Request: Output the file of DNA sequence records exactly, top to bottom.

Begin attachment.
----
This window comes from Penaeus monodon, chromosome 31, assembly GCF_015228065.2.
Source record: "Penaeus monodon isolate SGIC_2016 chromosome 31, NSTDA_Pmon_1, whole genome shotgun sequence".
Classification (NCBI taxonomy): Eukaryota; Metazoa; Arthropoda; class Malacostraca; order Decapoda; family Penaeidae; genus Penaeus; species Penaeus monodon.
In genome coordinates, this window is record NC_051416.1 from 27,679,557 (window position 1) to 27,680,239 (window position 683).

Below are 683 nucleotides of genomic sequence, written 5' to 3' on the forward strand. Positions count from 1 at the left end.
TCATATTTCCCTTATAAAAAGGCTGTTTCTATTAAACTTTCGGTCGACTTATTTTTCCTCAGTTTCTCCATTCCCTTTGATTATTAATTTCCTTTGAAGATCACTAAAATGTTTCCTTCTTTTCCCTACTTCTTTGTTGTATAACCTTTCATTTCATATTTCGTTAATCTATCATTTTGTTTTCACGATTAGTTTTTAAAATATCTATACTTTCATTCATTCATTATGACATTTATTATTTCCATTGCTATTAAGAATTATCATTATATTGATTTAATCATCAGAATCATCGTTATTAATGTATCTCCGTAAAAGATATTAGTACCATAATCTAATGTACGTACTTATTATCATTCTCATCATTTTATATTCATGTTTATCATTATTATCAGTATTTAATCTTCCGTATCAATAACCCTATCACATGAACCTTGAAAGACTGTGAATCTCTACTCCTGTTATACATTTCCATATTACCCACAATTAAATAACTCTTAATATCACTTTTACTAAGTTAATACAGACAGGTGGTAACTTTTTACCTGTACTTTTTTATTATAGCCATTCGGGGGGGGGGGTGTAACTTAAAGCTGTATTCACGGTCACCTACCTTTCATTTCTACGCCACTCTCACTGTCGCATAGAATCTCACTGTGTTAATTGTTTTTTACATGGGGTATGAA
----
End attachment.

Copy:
This window comes from Penaeus monodon, chromosome 31, assembly GCF_015228065.2.
Source record: "Penaeus monodon isolate SGIC_2016 chromosome 31, NSTDA_Pmon_1, whole genome shotgun sequence".
Classification (NCBI taxonomy): Eukaryota; Metazoa; Arthropoda; class Malacostraca; order Decapoda; family Penaeidae; genus Penaeus; species Penaeus monodon.
In genome coordinates, this window is record NC_051416.1 from 27,679,557 (window position 1) to 27,680,239 (window position 683).

Below are 683 nucleotides of genomic sequence, written 5' to 3' on the forward strand. Positions count from 1 at the left end.
TCATATTTCCCTTATAAAAAGGCTGTTTCTATTAAACTTTCGGTCGACTTATTTTTCCTCAGTTTCTCCATTCCCTTTGATTATTAATTTCCTTTGAAGATCACTAAAATGTTTCCTTCTTTTCCCTACTTCTTTGTTGTATAACCTTTCATTTCATATTTCGTTAATCTATCATTTTGTTTTCACGATTAGTTTTTAAAATATCTATACTTTCATTCATTCATTATGACATTTATTATTTCCATTGCTATTAAGAATTATCATTATATTGATTTAATCATCAGAATCATCGTTATTAATGTATCTCCGTAAAAGATATTAGTACCATAATCTAATGTACGTACTTATTATCATTCTCATCATTTTATATTCATGTTTATCATTATTATCAGTATTTAATCTTCCGTATCAATAACCCTATCACATGAACCTTGAAAGACTGTGAATCTCTACTCCTGTTATACATTTCCATATTACCCACAATTAAATAACTCTTAATATCACTTTTACTAAGTTAATACAGACAGGTGGTAACTTTTTACCTGTACTTTTTTATTATAGCCATTCGGGGGGGGGGGTGTAACTTAAAGCTGTATTCACGGTCACCTACCTTTCATTTCTACGCCACTCTCACTGTCGCATAGAATCTCACTGTGTTAATTGTTTTTTACATGGGGTATGAA